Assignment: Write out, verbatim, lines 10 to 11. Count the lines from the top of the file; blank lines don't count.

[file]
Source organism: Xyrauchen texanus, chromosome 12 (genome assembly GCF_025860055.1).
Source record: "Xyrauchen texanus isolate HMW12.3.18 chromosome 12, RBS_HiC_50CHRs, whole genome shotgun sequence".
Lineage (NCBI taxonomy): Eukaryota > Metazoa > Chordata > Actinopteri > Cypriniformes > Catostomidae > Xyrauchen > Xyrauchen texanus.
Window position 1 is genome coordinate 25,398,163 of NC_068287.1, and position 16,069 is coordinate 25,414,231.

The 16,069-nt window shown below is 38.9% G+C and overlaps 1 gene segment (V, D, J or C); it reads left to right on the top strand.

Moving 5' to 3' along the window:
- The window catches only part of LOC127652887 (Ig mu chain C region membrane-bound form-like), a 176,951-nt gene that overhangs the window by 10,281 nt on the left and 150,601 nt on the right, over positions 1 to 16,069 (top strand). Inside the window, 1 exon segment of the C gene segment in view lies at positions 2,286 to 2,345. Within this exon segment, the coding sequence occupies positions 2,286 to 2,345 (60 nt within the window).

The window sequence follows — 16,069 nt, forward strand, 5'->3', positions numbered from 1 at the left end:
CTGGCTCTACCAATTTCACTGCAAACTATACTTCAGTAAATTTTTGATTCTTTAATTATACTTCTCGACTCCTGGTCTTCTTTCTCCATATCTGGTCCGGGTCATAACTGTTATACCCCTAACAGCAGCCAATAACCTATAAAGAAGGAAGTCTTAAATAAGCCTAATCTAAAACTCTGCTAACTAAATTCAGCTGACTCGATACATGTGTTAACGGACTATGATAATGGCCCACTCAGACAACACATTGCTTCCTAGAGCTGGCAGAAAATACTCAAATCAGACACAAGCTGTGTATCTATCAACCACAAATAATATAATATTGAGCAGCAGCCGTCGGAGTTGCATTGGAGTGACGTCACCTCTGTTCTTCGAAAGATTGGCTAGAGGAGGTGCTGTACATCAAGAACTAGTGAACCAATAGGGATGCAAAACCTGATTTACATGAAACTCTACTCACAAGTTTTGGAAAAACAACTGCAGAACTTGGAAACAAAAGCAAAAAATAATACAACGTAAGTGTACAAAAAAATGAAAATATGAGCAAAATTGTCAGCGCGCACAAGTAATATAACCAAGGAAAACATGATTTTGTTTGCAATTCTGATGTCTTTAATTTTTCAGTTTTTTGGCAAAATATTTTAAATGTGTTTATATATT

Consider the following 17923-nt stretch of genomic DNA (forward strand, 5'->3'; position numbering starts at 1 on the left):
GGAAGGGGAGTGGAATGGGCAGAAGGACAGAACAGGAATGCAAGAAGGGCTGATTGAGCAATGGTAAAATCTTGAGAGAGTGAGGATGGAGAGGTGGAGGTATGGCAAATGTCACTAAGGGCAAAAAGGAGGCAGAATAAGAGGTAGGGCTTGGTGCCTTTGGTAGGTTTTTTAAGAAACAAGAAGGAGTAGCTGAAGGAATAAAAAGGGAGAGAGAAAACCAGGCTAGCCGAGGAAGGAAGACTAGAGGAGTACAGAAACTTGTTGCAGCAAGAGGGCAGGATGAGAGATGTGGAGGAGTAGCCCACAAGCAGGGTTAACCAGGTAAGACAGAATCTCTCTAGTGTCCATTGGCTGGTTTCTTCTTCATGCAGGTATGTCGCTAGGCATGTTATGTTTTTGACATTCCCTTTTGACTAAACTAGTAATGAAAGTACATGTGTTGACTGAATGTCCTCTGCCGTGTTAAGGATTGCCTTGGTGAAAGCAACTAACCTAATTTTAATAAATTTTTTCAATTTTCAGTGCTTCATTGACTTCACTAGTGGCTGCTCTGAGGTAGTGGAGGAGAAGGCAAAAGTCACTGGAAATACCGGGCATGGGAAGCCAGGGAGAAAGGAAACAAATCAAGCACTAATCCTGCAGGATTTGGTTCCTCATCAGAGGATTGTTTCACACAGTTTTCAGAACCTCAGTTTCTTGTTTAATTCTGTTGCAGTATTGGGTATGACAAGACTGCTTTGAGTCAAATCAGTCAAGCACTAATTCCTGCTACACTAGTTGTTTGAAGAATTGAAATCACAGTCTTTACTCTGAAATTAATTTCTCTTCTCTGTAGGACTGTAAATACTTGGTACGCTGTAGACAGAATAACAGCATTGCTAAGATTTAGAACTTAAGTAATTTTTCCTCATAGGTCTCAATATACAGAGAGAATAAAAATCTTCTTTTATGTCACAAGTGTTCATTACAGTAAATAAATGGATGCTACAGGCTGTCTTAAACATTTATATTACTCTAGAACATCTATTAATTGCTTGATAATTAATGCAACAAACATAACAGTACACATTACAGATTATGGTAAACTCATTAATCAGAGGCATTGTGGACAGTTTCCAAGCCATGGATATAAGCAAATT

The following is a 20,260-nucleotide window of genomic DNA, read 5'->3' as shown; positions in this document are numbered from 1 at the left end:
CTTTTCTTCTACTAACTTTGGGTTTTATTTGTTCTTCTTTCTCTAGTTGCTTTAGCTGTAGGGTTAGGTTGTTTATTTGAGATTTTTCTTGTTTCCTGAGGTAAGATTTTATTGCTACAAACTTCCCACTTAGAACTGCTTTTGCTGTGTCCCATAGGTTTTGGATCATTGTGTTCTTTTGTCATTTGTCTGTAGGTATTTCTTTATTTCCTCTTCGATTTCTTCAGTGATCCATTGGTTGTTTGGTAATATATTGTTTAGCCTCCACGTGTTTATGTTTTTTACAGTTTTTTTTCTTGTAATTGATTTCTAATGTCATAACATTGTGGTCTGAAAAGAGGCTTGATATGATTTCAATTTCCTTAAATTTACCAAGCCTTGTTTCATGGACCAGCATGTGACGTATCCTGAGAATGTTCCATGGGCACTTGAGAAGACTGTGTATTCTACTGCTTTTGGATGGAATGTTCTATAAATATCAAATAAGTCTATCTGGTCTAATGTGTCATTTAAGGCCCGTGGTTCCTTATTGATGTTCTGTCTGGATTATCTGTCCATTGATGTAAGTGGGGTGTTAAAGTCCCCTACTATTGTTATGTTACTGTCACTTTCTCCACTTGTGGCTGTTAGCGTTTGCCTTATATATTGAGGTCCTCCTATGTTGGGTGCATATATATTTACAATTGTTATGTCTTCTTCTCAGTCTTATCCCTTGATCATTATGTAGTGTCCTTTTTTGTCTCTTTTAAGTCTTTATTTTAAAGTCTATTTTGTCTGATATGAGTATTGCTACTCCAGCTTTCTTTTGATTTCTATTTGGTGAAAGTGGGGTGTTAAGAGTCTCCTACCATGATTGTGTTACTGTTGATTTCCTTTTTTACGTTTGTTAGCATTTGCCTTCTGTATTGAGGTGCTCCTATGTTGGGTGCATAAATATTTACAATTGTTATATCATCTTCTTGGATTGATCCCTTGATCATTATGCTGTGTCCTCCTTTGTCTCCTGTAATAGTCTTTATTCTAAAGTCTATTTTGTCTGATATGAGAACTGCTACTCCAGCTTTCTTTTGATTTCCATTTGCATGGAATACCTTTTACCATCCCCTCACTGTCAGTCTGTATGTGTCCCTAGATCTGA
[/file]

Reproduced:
Consider the following 17923-nt stretch of genomic DNA (forward strand, 5'->3'; position numbering starts at 1 on the left):
GGAAGGGGAGTGGAATGGGCAGAAGGACAGAACAGGAATGCAAGAAGGGCTGATTGAGCAATGGTAAAATCTTGAGAGAGTGAGGATGGAGAGGTGGAGGTATGGCAAATGTCACTAAGGGCAAAAAGGAGGCAGAATAAGAGGTAGGGCTTGGTGCCTTTGGTAGGTTTTTTAAGAAACAAGAAGGAGTAGCTGAAGGAATAAAAAGGGAGAGAGAAAACCAGGCTAGCCGAGGAAGGAAGACTAGAGGAGTACAGAAACTTGTTGCAGCAAGAGGGCAGGATGAGAGATGTGGAGGAGTAGCCCACAAGCAGGGTTAACCAGGTAAGACAGAATCTCTCTAGTGTCCATTGGCTGGTTTCTTCTTCATGCAGGTATGTCGCTAGGCATGTTATGTTTTTGACATTCCCTTTTGACTAAACTAGTAATGAAAGTACATGTGTTGACTGAATGTCCTCTGCCGTGTTAAGGATTGCCTTGGTGAAAGCAACTAACCTAATTTTAATAAATTTTTTCAATTTTCAGTGCTTCATTGACTTCACTAGTGGCTGCTCTGAGGTAGTGGAGGAGAAGGCAAAAGTCACTGGAAATACCGGGCATGGGAAGCCAGGGAGAAAGGAAACAAATCAAGCACTAATCCTGCAGGATTTGGTTCCTCATCAGAGGATTGTTTCACACAGTTTTCAGAACCTCAGTTTCTTGTTTAATTCTGTTGCAGTATTGGGTATGACAAGACTGCTTTGAGTCAAATCAGTCAAGCACTAATTCCTGCTACACTAGTTGTTTGAAGAATTGAAATCACAGTCTTTACTCTGAAATTAATTTCTCTTCTCTGTAGGACTGTAAATACTTGGTACGCTGTAGACAGAATAACAGCATTGCTAAGATTTAGAACTTAAGTAATTTTTCCTCATAGGTCTCAATATACAGAGAGAATAAAAATCTTCTTTTATGTCACAAGTGTTCATTACAGTAAATAAATGGATGCTACAGGCTGTCTTAAACATTTATATTACTCTAGAACATCTATTAATTGCTTGATAATTAATGCAACAAACATAACAGTACACATTACAGATTATGGTAAACTCATTAATCAGAGGCATTGTGGACAGTTTCCAAGCCATGGATATAAGCAAATT